Let’s look at a webinar for example. Webinars are becoming increasingly popular among B2B marketers with about 62% using webinars as part of their content strategy due to their unique attributes. What value would you apply to a webinar? According to ReadyTalk, between 20% and 40% of webinar attendees turn into qualified leads. They also report that the average cost of delivering a monthly webinar is $11,000 a year, with $915 for a single webinar and social media accounting for about $500 of that. Their calculations assume 50 users convert into a lead through the webinar and that each lead is worth $500 for the company.
- Social media cost of webinar: $500
- Gain: 50x $500 = $25,000
- ROI = ($25,000 / $500) x 100 = $5,000
While conversion rates are important, you also need to bear in mind potential reach. For instance, according to Marketo, social media converts at 1.95% and events convert at 1.48%. However, for the same amount of money spent, you can reach more people with social media. Let’s say you had $1,000 in your marketing budget. You create social media posts for $1,000 that reach 10,000 followers (not a stretch, based on average social followers for B2B companies). For the same $1,000, you could spend it on an event, but only draw 100 people. The post would bring in 195 opportunities while the event would only bring in 1.48.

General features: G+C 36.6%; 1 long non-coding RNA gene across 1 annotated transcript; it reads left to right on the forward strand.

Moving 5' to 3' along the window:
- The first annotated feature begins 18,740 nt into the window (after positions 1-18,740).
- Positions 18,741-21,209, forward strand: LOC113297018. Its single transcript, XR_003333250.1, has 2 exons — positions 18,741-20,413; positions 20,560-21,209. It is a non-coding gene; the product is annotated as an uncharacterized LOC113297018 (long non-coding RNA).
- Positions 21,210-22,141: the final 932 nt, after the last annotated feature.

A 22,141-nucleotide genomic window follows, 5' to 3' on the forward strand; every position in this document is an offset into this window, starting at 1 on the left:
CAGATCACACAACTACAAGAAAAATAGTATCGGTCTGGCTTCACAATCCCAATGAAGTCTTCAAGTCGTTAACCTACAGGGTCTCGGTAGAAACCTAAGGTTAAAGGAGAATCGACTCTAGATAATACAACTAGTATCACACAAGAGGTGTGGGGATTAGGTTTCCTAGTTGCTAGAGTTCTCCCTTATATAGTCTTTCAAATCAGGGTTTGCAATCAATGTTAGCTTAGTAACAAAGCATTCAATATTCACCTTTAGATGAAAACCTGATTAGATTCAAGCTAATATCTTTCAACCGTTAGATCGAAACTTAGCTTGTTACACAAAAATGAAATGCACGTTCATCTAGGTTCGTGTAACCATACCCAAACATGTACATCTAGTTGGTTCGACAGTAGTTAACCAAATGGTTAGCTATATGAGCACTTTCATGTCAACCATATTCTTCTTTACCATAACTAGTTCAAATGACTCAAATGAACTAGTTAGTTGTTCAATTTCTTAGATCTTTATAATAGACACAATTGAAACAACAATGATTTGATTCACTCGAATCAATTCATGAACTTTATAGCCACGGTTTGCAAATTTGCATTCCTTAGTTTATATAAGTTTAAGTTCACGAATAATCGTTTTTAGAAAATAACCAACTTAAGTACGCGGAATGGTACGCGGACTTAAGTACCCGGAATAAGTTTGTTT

Step 3: Determine your metrics
To use the ROI equation, you need to count each touchpoint. This is done by determining the metrics you wish to track, which can range from followers and fans to subscribers to video views.